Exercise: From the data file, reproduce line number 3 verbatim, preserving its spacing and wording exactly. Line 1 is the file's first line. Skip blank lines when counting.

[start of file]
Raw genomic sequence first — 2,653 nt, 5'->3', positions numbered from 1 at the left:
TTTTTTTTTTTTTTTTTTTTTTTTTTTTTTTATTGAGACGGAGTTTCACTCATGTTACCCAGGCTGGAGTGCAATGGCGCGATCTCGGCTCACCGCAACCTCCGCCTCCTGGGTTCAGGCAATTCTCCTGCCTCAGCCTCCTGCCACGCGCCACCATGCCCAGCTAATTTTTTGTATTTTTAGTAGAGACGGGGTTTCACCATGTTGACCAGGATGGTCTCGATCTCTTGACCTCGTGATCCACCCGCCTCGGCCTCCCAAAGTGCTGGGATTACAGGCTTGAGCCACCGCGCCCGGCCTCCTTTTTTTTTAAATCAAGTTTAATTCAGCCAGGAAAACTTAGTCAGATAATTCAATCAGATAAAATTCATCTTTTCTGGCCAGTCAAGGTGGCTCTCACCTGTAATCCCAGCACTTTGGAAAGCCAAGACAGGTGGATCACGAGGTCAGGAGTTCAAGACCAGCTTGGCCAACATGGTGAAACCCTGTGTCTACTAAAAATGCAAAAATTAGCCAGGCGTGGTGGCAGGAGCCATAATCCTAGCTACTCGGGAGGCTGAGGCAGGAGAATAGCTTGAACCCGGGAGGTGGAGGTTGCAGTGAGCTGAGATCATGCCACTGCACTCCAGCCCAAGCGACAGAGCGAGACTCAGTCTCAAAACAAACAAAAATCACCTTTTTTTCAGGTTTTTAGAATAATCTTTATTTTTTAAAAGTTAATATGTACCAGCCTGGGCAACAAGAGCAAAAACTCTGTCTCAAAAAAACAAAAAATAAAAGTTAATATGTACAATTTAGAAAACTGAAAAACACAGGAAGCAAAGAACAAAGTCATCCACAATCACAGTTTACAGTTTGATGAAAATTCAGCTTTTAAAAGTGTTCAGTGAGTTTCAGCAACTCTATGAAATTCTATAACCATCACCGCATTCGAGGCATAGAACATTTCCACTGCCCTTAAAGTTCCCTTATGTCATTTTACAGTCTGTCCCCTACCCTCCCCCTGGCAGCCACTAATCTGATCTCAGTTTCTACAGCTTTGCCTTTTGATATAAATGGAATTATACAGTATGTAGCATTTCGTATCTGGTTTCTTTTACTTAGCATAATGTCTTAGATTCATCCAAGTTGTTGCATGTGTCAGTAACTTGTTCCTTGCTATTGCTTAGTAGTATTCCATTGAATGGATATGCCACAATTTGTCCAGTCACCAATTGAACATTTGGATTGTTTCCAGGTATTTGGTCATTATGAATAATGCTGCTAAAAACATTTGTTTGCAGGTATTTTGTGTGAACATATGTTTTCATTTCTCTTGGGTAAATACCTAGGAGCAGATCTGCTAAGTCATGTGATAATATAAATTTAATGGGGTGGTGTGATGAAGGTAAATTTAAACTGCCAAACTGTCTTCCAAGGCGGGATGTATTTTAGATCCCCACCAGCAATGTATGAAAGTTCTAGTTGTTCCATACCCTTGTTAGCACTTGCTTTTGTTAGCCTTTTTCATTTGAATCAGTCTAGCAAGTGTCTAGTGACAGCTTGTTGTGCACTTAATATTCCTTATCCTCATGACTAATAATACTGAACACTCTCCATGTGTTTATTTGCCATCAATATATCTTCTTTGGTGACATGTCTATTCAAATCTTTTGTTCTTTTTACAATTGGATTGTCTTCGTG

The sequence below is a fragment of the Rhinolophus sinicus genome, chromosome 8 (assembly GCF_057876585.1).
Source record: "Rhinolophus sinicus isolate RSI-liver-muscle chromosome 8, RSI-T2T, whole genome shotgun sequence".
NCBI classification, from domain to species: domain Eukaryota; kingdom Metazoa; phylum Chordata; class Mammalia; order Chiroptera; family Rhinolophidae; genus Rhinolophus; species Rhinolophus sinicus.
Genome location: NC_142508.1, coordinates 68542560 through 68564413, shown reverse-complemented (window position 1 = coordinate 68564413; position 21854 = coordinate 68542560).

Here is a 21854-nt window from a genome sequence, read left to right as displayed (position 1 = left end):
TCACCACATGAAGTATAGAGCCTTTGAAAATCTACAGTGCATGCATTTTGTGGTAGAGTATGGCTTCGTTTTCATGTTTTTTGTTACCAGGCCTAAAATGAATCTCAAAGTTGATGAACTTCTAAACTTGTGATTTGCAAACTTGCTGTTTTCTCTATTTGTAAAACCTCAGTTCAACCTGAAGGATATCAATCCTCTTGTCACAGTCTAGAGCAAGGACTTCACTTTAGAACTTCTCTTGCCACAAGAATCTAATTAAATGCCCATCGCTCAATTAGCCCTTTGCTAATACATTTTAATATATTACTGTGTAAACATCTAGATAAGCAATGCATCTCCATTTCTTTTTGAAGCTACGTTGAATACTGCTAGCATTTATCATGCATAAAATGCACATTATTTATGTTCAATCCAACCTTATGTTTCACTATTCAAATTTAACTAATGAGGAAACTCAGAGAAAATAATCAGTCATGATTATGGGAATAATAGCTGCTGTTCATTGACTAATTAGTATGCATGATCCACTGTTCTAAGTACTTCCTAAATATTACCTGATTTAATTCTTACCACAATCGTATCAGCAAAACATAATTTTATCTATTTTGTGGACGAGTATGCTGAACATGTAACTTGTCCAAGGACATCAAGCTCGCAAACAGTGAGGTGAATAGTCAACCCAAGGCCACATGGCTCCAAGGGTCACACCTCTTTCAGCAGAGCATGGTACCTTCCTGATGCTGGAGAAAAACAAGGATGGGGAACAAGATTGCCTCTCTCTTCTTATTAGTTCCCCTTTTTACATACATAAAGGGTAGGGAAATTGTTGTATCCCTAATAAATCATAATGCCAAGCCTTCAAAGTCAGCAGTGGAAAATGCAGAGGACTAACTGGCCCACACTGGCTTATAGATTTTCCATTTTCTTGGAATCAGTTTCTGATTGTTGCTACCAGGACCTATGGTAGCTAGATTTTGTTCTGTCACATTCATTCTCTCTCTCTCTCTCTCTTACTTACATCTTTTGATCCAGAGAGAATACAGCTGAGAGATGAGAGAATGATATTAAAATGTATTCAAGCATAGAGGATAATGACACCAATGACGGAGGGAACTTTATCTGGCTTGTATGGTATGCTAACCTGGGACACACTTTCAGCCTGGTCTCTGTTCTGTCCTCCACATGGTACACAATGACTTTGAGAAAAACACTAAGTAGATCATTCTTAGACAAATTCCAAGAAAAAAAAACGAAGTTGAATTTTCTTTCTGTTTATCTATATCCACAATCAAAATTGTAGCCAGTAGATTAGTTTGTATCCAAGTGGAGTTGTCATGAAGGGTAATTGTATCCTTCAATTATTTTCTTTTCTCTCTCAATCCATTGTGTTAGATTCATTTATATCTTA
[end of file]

The sequence below is a fragment of the Rhinolophus sinicus genome, chromosome 8 (assembly GCF_057876585.1).